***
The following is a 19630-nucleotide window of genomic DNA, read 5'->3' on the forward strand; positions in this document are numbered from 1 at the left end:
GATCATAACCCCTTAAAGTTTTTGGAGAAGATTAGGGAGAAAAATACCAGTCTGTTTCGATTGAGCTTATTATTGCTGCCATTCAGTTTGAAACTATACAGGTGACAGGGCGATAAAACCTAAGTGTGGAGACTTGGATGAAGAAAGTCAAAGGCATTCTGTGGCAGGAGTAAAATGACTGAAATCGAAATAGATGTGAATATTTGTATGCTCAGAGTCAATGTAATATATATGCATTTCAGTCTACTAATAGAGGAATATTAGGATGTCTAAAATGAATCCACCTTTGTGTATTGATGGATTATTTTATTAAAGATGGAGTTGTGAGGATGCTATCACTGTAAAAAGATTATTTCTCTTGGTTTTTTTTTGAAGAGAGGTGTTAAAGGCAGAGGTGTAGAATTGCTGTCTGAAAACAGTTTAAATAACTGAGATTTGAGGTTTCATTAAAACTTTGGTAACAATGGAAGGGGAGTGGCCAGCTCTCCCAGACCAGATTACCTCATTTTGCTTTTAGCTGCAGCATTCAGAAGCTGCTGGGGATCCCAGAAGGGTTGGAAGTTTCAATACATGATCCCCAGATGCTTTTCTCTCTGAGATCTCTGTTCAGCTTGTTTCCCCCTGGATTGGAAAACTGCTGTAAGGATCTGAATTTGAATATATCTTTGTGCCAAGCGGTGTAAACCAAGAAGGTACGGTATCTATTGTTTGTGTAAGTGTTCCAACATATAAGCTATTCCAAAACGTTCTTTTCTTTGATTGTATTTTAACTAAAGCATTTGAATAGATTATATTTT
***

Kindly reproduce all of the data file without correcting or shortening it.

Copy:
The following is a 19630-nucleotide window of genomic DNA, read 5'->3' on the forward strand; positions in this document are numbered from 1 at the left end:
GATCATAACCCCTTAAAGTTTTTGGAGAAGATTAGGGAGAAAAATACCAGTCTGTTTCGATTGAGCTTATTATTGCTGCCATTCAGTTTGAAACTATACAGGTGACAGGGCGATAAAACCTAAGTGTGGAGACTTGGATGAAGAAAGTCAAAGGCATTCTGTGGCAGGAGTAAAATGACTGAAATCGAAATAGATGTGAATATTTGTATGCTCAGAGTCAATGTAATATATATGCATTTCAGTCTACTAATAGAGGAATATTAGGATGTCTAAAATGAATCCACCTTTGTGTATTGATGGATTATTTTATTAAAGATGGAGTTGTGAGGATGCTATCACTGTAAAAAGATTATTTCTCTTGGTTTTTTTTTGAAGAGAGGTGTTAAAGGCAGAGGTGTAGAATTGCTGTCTGAAAACAGTTTAAATAACTGAGATTTGAGGTTTCATTAAAACTTTGGTAACAATGGAAGGGGAGTGGCCAGCTCTCCCAGACCAGATTACCTCATTTTGCTTTTAGCTGCAGCATTCAGAAGCTGCTGGGGATCCCAGAAGGGTTGGAAGTTTCAATACATGATCCCCAGATGCTTTTCTCTCTGAGATCTCTGTTCAGCTTGTTTCCCCCTGGATTGGAAAACTGCTGTAAGGATCTGAATTTGAATATATCTTTGTGCCAAGCGGTGTAAACCAAGAAGGTACGGTATCTATTGTTTGTGTAAGTGTTCCAACATATAAGCTATTCCAAAACGTTCTTTTCTTTGATTGTATTTTAACTAAAGCATTTGAATAGATTATATTTT